In this article, Margaret Chambers contextualises and disseminates the findings of the IPA’s research into the Voice to Parliament.
The IPA has been researching the consequences a potential Voice to Parliament would have to the political freedom, liberty, and equality of Australians since the Uluru Statement of the Heart was first being drafted.
‘We need to listen to people’ so that ‘governments actually respond to people on the ground’.
These were the words of the Prime Minister on Tuesday, spruiking his proposed Voice to Parliament days out from the referendum, but the question remains: whose voices will the Prime Minister be listening to if the Voice prevails?
Throughout the referendum campaign, the Prime Minister and other Voice advocates have invoked the name of the Calma-Langton report whenever questions are raised about the critical details of their proposal.
Far from being a voice for disadvantaged remote Indigenous communities, new analysis of the Calma-Langton report by the Institute of Public Affairs shows that should the Voice be supported by Australians, it certainly won’t be the voices of remote Indigenous communities that will be listened to in Canberra – they will, in fact, be stacked out.
The Australian Institute of Aboriginal and Torres Strait Islander Studies lists 356 language, social, or nation groupings of Indigenous Australians within the country, with three-quarters of these found in regional and remote areas.
Yet, their interests, according to the dictates of the Calma-Langton report, are going to be best served by the Voice to Parliament having just 30 per cent of its seats allocated to remote representation.
The IPA’s research finds that urban Indigenous communities would have two and half times more representation on the Voice to Parliament than remote Indigenous communities. Nor does the Calma-Langton report address how the 31 Indigenous communities that extend across multiple state and territory boundaries will be represented.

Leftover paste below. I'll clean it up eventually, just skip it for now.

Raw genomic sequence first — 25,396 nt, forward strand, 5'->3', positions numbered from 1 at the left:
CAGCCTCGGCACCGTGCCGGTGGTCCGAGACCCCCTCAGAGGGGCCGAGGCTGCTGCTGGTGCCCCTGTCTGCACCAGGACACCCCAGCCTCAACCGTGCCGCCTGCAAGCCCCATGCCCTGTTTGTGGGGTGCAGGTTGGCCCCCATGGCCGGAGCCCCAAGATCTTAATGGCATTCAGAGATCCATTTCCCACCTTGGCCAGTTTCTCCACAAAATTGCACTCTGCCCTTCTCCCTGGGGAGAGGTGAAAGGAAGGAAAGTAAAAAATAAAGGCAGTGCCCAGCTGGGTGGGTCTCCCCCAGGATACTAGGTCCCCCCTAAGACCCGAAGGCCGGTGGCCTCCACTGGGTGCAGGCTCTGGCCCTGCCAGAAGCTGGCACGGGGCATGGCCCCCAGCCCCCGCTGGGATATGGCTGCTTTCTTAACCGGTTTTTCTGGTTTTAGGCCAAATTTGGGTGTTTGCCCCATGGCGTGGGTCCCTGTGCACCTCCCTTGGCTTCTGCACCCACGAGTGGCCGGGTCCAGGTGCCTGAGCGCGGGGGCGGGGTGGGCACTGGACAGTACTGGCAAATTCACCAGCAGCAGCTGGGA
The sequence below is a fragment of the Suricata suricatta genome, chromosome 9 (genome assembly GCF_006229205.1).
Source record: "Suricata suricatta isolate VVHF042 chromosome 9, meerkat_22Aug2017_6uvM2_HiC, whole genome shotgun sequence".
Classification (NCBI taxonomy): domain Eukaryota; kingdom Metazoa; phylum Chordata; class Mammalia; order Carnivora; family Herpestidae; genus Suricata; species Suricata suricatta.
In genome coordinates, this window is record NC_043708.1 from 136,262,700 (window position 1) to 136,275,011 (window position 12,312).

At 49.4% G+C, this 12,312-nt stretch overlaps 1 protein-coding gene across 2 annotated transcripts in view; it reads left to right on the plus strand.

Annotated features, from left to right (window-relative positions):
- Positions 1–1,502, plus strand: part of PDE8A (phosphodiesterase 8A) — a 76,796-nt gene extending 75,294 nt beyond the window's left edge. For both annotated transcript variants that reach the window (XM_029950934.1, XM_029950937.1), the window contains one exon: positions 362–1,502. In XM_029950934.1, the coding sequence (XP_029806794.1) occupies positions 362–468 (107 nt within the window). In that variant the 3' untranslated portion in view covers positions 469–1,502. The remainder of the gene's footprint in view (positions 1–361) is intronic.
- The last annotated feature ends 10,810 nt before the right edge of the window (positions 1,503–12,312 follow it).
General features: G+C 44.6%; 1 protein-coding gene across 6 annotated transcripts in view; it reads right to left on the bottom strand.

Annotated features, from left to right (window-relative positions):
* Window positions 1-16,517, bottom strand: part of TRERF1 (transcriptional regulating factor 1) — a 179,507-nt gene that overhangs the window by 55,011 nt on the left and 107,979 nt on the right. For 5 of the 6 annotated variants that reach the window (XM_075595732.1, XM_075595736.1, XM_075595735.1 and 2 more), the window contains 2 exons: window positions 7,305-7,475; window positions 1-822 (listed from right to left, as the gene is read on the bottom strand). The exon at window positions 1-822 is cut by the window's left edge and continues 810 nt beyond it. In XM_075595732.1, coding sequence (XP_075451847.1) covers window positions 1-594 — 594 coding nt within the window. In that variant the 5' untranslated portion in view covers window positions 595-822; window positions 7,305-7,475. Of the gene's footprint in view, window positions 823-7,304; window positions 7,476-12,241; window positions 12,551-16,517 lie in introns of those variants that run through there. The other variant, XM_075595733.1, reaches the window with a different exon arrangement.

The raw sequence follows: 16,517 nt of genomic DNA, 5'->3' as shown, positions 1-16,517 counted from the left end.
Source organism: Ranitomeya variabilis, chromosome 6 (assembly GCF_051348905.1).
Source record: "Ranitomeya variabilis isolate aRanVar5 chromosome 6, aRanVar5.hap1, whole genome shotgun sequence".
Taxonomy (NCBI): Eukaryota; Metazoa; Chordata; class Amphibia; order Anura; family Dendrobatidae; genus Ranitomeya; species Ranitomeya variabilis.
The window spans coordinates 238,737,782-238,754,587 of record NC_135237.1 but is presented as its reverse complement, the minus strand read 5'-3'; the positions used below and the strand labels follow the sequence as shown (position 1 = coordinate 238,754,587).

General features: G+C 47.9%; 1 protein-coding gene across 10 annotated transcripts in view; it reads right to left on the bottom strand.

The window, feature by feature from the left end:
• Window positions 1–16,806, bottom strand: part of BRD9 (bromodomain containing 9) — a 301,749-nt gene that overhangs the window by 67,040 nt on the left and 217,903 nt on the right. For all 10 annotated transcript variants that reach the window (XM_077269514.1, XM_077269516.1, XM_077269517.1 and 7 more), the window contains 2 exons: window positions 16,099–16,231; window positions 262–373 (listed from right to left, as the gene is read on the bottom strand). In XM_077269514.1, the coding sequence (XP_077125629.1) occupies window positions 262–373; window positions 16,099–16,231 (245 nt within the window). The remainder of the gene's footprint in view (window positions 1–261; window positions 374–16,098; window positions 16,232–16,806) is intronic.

The Prime Minister has been at pains to tell Australians this week that the Voice is a ‘clear, simple, straightforward’ solution to Indigenous disadvantage. But, as the IPA’s research shows, it is anything but.
Rather than setting out in detail the roles, powers and functions of the Voice to Parliament model, the Calma-Langton report reveals how the proposed model will be structurally biased against regional and remote communities.
It means those most disadvantaged are at risk of being drowned out by more vocal and numerous urban delegates – those familiar activists from the political class and activists.
In remote Australia, Indigenous Australians suffer worse life outcomes than those in urban areas. They experience avoidable deaths at more than double the rate of Indigenous Australians living in major cities, according to the Australian Institute of Health and Welfare. Indigenous Australians die six to seven years earlier, are less educated, and face higher rates of unemployment than those Indigenous Australians in urban areas.
But advocates of the Voice would have us believe that, rather than addressing these problems, the solution to improving remote disadvantage is through a body enshrined in the Constitution composed of 24 members, based in Canberra, making ‘representations’ to other politicians.
The ability to make representations implies that the Voice would be representative, yet the federal government’s preferred model quite literally marginalises those Indigenous Australians most in need.
Worse still, the proposed Voice to Parliament model would create yet another source of division in an already divided community, between Indigenous Australians in remote communities and the activist urban elite that already dominates the Indigenous affairs debate – and who have little success to show for their activism to date.
There is genuine goodwill among Australians, people who want better outcomes for Indigenous communities, but the Voice model being offered to voters is one that has been designed – whether intentionally or not – to sideline vulnerable communities while serving as a powerful platform for the urban elite and inner-city activists to push a divisive agenda.